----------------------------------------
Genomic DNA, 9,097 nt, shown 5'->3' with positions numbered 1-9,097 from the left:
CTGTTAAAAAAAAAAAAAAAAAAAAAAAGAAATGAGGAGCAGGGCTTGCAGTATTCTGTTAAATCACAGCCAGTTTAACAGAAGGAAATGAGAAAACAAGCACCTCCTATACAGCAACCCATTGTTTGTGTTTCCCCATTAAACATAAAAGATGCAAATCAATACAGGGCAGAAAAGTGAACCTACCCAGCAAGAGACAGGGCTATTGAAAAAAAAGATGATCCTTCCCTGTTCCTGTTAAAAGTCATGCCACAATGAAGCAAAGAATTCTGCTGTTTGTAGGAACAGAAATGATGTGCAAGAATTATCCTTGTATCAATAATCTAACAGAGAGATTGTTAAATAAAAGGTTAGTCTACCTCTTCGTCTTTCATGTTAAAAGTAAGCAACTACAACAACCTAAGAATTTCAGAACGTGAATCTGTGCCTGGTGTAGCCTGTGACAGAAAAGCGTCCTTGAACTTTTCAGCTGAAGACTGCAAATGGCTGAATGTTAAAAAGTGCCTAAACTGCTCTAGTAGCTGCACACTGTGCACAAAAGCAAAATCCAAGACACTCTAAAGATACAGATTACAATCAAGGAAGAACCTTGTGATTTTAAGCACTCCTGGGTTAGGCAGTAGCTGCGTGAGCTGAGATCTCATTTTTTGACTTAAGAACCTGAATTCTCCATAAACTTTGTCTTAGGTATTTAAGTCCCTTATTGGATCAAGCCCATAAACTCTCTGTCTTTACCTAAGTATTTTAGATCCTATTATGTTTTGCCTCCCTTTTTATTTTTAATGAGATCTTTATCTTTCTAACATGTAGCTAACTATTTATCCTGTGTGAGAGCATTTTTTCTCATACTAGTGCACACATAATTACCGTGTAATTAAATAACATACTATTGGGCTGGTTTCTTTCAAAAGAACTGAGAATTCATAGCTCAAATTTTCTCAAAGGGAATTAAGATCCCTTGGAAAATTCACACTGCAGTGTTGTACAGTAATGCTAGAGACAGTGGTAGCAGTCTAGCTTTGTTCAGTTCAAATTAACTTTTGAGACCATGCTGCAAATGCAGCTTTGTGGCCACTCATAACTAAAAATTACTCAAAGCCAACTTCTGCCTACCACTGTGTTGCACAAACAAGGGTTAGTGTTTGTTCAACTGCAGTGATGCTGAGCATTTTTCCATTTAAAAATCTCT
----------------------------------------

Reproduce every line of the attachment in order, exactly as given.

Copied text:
Genomic DNA, 9,097 nt, shown 5'->3' with positions numbered 1-9,097 from the left:
CTGTTAAAAAAAAAAAAAAAAAAAAAAAGAAATGAGGAGCAGGGCTTGCAGTATTCTGTTAAATCACAGCCAGTTTAACAGAAGGAAATGAGAAAACAAGCACCTCCTATACAGCAACCCATTGTTTGTGTTTCCCCATTAAACATAAAAGATGCAAATCAATACAGGGCAGAAAAGTGAACCTACCCAGCAAGAGACAGGGCTATTGAAAAAAAAGATGATCCTTCCCTGTTCCTGTTAAAAGTCATGCCACAATGAAGCAAAGAATTCTGCTGTTTGTAGGAACAGAAATGATGTGCAAGAATTATCCTTGTATCAATAATCTAACAGAGAGATTGTTAAATAAAAGGTTAGTCTACCTCTTCGTCTTTCATGTTAAAAGTAAGCAACTACAACAACCTAAGAATTTCAGAACGTGAATCTGTGCCTGGTGTAGCCTGTGACAGAAAAGCGTCCTTGAACTTTTCAGCTGAAGACTGCAAATGGCTGAATGTTAAAAAGTGCCTAAACTGCTCTAGTAGCTGCACACTGTGCACAAAAGCAAAATCCAAGACACTCTAAAGATACAGATTACAATCAAGGAAGAACCTTGTGATTTTAAGCACTCCTGGGTTAGGCAGTAGCTGCGTGAGCTGAGATCTCATTTTTTGACTTAAGAACCTGAATTCTCCATAAACTTTGTCTTAGGTATTTAAGTCCCTTATTGGATCAAGCCCATAAACTCTCTGTCTTTACCTAAGTATTTTAGATCCTATTATGTTTTGCCTCCCTTTTTATTTTTAATGAGATCTTTATCTTTCTAACATGTAGCTAACTATTTATCCTGTGTGAGAGCATTTTTTCTCATACTAGTGCACACATAATTACCGTGTAATTAAATAACATACTATTGGGCTGGTTTCTTTCAAAAGAACTGAGAATTCATAGCTCAAATTTTCTCAAAGGGAATTAAGATCCCTTGGAAAATTCACACTGCAGTGTTGTACAGTAATGCTAGAGACAGTGGTAGCAGTCTAGCTTTGTTCAGTTCAAATTAACTTTTGAGACCATGCTGCAAATGCAGCTTTGTGGCCACTCATAACTAAAAATTACTCAAAGCCAACTTCTGCCTACCACTGTGTTGCACAAACAAGGGTTAGTGTTTGTTCAACTGCAGTGATGCTGAGCATTTTTCCATTTAAAAATCTCT